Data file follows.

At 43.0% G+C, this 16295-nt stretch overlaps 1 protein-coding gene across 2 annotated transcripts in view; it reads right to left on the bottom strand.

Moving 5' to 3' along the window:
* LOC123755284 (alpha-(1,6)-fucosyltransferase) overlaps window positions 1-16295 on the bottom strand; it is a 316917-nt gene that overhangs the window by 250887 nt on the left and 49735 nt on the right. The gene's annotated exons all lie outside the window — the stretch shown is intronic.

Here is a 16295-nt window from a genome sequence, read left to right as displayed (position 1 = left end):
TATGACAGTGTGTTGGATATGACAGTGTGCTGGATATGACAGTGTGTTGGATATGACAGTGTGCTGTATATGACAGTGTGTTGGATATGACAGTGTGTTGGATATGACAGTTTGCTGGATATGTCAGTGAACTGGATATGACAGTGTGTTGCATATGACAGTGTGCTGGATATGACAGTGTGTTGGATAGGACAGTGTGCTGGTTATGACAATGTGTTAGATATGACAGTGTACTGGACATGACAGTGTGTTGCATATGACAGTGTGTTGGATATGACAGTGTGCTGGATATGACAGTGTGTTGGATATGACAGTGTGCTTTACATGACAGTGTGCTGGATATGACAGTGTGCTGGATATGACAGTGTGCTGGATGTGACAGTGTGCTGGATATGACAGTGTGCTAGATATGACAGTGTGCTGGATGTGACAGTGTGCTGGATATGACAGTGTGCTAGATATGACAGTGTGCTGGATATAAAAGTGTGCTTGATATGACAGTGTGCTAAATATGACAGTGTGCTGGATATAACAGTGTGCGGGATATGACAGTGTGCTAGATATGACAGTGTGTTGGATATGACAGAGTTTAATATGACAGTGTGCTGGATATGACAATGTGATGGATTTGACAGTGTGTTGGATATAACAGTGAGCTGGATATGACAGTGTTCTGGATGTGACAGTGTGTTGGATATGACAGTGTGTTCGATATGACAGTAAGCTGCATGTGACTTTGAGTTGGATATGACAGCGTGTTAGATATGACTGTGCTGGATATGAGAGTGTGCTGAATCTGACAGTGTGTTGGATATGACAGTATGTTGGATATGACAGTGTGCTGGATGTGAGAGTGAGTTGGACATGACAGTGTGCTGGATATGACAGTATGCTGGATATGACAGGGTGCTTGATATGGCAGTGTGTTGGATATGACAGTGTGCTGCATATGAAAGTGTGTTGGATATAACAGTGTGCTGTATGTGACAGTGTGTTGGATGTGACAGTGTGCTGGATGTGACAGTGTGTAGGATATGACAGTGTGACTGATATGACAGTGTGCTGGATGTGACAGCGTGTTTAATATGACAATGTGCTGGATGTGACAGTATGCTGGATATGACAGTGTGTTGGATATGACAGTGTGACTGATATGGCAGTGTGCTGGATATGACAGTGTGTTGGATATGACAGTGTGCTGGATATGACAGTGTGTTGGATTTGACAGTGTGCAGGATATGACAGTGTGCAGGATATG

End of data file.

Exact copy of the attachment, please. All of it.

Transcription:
At 43.0% G+C, this 16295-nt stretch overlaps 1 protein-coding gene across 2 annotated transcripts in view; it reads right to left on the bottom strand.

Moving 5' to 3' along the window:
* LOC123755284 (alpha-(1,6)-fucosyltransferase) overlaps window positions 1-16295 on the bottom strand; it is a 316917-nt gene that overhangs the window by 250887 nt on the left and 49735 nt on the right. The gene's annotated exons all lie outside the window — the stretch shown is intronic.

Here is a 16295-nt window from a genome sequence, read left to right as displayed (position 1 = left end):
TATGACAGTGTGTTGGATATGACAGTGTGCTGGATATGACAGTGTGTTGGATATGACAGTGTGCTGTATATGACAGTGTGTTGGATATGACAGTGTGTTGGATATGACAGTTTGCTGGATATGTCAGTGAACTGGATATGACAGTGTGTTGCATATGACAGTGTGCTGGATATGACAGTGTGTTGGATAGGACAGTGTGCTGGTTATGACAATGTGTTAGATATGACAGTGTACTGGACATGACAGTGTGTTGCATATGACAGTGTGTTGGATATGACAGTGTGCTGGATATGACAGTGTGTTGGATATGACAGTGTGCTTTACATGACAGTGTGCTGGATATGACAGTGTGCTGGATATGACAGTGTGCTGGATGTGACAGTGTGCTGGATATGACAGTGTGCTAGATATGACAGTGTGCTGGATGTGACAGTGTGCTGGATATGACAGTGTGCTAGATATGACAGTGTGCTGGATATAAAAGTGTGCTTGATATGACAGTGTGCTAAATATGACAGTGTGCTGGATATAACAGTGTGCGGGATATGACAGTGTGCTAGATATGACAGTGTGTTGGATATGACAGAGTTTAATATGACAGTGTGCTGGATATGACAATGTGATGGATTTGACAGTGTGTTGGATATAACAGTGAGCTGGATATGACAGTGTTCTGGATGTGACAGTGTGTTGGATATGACAGTGTGTTCGATATGACAGTAAGCTGCATGTGACTTTGAGTTGGATATGACAGCGTGTTAGATATGACTGTGCTGGATATGAGAGTGTGCTGAATCTGACAGTGTGTTGGATATGACAGTATGTTGGATATGACAGTGTGCTGGATGTGAGAGTGAGTTGGACATGACAGTGTGCTGGATATGACAGTATGCTGGATATGACAGGGTGCTTGATATGGCAGTGTGTTGGATATGACAGTGTGCTGCATATGAAAGTGTGTTGGATATAACAGTGTGCTGTATGTGACAGTGTGTTGGATGTGACAGTGTGCTGGATGTGACAGTGTGTAGGATATGACAGTGTGACTGATATGACAGTGTGCTGGATGTGACAGCGTGTTTAATATGACAATGTGCTGGATGTGACAGTATGCTGGATATGACAGTGTGTTGGATATGACAGTGTGACTGATATGGCAGTGTGCTGGATATGACAGTGTGTTGGATATGACAGTGTGCTGGATATGACAGTGTGTTGGATTTGACAGTGTGCAGGATATGACAGTGTGCAGGATATG